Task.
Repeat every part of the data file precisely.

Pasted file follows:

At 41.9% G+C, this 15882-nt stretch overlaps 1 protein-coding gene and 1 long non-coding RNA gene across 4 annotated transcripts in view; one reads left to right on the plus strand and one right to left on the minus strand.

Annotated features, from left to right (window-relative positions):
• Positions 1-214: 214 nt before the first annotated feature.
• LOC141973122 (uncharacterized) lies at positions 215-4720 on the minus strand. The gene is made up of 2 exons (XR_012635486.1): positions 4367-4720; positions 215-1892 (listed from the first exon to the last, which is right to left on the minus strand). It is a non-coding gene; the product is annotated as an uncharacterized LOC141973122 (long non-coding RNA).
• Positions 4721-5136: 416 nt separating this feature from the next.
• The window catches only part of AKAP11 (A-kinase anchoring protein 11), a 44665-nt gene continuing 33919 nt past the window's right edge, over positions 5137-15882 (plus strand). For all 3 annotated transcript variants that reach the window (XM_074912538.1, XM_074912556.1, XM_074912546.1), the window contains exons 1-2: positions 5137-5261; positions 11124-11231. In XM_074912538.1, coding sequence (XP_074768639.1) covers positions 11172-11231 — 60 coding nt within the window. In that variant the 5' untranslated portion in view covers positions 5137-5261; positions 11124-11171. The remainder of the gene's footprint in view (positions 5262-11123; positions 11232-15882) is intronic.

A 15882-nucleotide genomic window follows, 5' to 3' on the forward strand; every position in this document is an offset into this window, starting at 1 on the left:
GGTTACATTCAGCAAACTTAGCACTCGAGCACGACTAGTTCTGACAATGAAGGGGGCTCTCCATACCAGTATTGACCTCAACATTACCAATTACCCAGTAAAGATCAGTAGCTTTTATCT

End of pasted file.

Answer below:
At 41.9% G+C, this 15882-nt stretch overlaps 1 protein-coding gene and 1 long non-coding RNA gene across 4 annotated transcripts in view; one reads left to right on the plus strand and one right to left on the minus strand.

Annotated features, from left to right (window-relative positions):
• Positions 1-214: 214 nt before the first annotated feature.
• LOC141973122 (uncharacterized) lies at positions 215-4720 on the minus strand. The gene is made up of 2 exons (XR_012635486.1): positions 4367-4720; positions 215-1892 (listed from the first exon to the last, which is right to left on the minus strand). It is a non-coding gene; the product is annotated as an uncharacterized LOC141973122 (long non-coding RNA).
• Positions 4721-5136: 416 nt separating this feature from the next.
• The window catches only part of AKAP11 (A-kinase anchoring protein 11), a 44665-nt gene continuing 33919 nt past the window's right edge, over positions 5137-15882 (plus strand). For all 3 annotated transcript variants that reach the window (XM_074912538.1, XM_074912556.1, XM_074912546.1), the window contains exons 1-2: positions 5137-5261; positions 11124-11231. In XM_074912538.1, coding sequence (XP_074768639.1) covers positions 11172-11231 — 60 coding nt within the window. In that variant the 5' untranslated portion in view covers positions 5137-5261; positions 11124-11171. The remainder of the gene's footprint in view (positions 5262-11123; positions 11232-15882) is intronic.

A 15882-nucleotide genomic window follows, 5' to 3' on the forward strand; every position in this document is an offset into this window, starting at 1 on the left:
GGTTACATTCAGCAAACTTAGCACTCGAGCACGACTAGTTCTGACAATGAAGGGGGCTCTCCATACCAGTATTGACCTCAACATTACCAATTACCCAGTAAAGATCAGTAGCTTTTATCT